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Pres. Lee Urges More Help for Those Newly Poor

Posted February. 06, 2009 09:13,   


President Lee Myung-bak yesterday urged extra help to those who have fallen hard because of the economic downturn.

He visited the southern Seoul suburb of Anyang and convened the Meeting for Emergency Economic Measures at Call Center 129, a public telephone counseling body on health and welfare affairs.

In the meeting, President Lee underlined the importance of addressing “blind spots” for the new poor by telling the true story of a single-parent family who has been deprived of social benefits because their van is less than 10 years old.

“I heard about a mother and daughter who are not eligible for benefits from the Basic Livelihood Security System and the Mother and Child Health Act simply because they own an old van,” he said.

The president said he heard of the story in a letter he received from a third grader who is being raised by a single mother.

The president not only phoned the child while serving as a voluntary counselor at the call center yesterday, but also personally visited her home in Incheon.

The child was having a late lunch when President Lee entered her basement studio apartment in the afternoon. Wiping her mouth, the 11-year-old hastily greeted the president.

She was eating steamed rice in water. Kimchi was the only side dish on the table.

Her mother Kim Ok-rye, 52, got up from a bed made of iron angles and a matress. She has arthritis in her knees. Unlike most Korean homes, Kim’s family has no personal computer.

“The landlord told me to move out this month because I haven’t paid rent for five months,” Kim said. “I’m really nervous because it’s become increasingly difficult to find a job due to the economic slump.”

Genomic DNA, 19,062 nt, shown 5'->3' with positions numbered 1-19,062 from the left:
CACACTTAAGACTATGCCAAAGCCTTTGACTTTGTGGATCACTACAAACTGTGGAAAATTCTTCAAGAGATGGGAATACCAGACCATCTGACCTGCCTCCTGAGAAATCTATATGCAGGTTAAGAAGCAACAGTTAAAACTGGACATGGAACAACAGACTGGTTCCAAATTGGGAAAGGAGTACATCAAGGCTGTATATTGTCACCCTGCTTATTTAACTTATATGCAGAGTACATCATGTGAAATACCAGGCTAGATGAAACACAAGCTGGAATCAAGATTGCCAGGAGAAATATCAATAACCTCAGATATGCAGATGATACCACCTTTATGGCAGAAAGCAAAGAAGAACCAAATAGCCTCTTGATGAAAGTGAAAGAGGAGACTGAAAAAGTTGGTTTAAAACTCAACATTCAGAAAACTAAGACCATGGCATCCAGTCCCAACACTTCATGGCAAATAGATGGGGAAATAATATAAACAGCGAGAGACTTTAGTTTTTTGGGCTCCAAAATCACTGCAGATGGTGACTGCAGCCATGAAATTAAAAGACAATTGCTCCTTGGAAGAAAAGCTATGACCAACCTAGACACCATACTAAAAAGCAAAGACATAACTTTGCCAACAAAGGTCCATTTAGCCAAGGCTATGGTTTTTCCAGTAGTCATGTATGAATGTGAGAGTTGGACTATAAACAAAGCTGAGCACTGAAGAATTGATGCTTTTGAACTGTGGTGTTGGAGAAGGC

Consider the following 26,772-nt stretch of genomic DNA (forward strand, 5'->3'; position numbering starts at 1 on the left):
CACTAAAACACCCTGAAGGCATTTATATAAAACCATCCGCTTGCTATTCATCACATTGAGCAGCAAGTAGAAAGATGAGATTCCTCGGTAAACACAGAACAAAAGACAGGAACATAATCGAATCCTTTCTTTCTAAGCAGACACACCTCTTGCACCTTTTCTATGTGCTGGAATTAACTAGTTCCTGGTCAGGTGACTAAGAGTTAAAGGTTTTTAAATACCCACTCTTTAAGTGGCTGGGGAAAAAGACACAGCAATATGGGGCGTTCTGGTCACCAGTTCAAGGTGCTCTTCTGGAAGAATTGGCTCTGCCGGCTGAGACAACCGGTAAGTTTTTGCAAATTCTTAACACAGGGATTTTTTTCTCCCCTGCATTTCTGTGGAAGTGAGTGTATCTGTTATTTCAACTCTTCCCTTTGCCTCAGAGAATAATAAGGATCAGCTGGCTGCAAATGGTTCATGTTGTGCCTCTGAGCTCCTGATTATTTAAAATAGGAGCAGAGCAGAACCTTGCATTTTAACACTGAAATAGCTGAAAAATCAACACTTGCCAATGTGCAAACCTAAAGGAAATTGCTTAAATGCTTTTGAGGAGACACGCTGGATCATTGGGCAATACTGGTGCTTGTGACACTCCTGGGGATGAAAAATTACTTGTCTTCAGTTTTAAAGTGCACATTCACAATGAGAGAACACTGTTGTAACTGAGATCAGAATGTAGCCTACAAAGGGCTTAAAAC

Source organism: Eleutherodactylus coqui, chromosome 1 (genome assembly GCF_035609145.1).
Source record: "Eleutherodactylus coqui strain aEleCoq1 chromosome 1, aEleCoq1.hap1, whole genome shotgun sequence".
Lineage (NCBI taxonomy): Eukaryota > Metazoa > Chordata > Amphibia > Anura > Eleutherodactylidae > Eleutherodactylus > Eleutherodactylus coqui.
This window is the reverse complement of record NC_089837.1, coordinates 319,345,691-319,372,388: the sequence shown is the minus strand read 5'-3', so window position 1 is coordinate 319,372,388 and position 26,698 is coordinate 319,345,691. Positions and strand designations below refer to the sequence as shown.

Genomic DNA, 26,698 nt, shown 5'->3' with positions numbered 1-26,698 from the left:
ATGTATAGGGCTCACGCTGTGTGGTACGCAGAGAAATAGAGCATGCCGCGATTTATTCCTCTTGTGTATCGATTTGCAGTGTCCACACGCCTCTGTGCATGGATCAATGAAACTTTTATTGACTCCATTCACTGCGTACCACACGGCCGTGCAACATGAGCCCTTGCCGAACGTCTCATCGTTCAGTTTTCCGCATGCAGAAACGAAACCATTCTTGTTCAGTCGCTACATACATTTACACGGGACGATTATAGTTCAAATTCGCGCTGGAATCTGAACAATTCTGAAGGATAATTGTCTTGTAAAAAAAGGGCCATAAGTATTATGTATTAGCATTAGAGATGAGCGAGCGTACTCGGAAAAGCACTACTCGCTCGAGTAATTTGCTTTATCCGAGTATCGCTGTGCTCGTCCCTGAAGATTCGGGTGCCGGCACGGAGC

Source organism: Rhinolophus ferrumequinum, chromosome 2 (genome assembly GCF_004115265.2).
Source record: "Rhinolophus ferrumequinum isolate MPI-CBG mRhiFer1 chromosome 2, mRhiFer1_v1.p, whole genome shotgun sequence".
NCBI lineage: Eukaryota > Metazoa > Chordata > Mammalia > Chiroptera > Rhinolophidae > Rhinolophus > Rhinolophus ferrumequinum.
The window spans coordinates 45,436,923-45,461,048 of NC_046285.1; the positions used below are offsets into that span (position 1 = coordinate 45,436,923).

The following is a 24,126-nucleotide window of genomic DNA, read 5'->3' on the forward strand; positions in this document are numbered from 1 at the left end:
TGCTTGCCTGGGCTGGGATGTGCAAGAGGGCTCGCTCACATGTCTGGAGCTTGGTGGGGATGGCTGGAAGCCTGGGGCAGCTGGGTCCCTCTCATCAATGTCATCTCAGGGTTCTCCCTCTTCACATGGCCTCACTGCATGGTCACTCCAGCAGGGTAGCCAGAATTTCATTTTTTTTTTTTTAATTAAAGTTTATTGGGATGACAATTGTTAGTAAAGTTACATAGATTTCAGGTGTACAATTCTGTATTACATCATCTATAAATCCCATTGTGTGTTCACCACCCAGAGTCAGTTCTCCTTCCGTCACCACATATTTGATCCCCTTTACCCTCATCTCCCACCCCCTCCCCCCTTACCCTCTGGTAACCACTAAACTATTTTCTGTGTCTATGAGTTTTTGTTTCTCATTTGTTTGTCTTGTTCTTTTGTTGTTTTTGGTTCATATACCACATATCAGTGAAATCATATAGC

Kim lived with her husband, then a seller of heating oil for homes, in Namwon, North Jeolla Province. They got divorced after his business went bankrupt in April 2003.

Due to constant harrassment from creditors, Kim filed for bankruptcy and moved to Incheon, where her friend lived with her five-year-old daughter.

Fortunately, the church Kim attends loaned her two million won (1,446 U.S. dollars) to use as a security deposit for the small semi-basement room. The monthly rent is 220,000 won (159 dollars).

Kim then took on whatever work she can find, including odd jobs at construction sites and restaurants. Things hardly got better, however.

She went to a district office in August last year to apply for a single parent family program, which provides subsidies for living costs and school fees.

Kim’s application was rejected, however, because her 1999 six-seat van was less than 10 years old and because she drove it voluntarily for work instead of using it to earn money.

Her daughter sent a letter to the presidential office Jan. 16 without telling her mother.

“I’m writing this letter to you, Mr. President Grandpa, because I’m so heartbroken because of my mother, who cries because of job and housing matters and prays all night every day,” the four-page letter said.

The girl told of the hardships her family is facing. “I wish that my mom who is a good driver finds a job so that she no longer has to shed tears,” the letter said.

Maybe it was because of the letter that a district official visited Kim’s house Wednesday with a sack of rice and a box of noodles.

“If Kim sells her van, we will consider not only providing her livelihood subsidies, but also a leased apartment and a job through a self-support program,” the official said.

Kim eventually sold her van yesterday for 750,000 won (542 dollars).

Her daughter, the only hope Kim has, does well in school. She received perfect scores in all subjects in mid-terms and final exams last year.

Though Kim could not afford to buy books for her daughter since she started school, her grades have always stayed at the top. She borrows reference books and workbooks from an older student in her neighborhood or from the library.

Kim’s daughter said she also received a letter from the president in May last year. “I sent a letter to the president to cheer him up because he must’ve been hurt by the candlelight rallies,” she said.

“I will soon write a thank-you letter to Mr. President Grandpa who read my story from beginning to end.”

On what she wants to do first when her mother finds a job, she answered with a broad smile, “I’d like to eat jajangmyeon (Chinese noodles in black bean sauce) and fried chicken until I’m full.”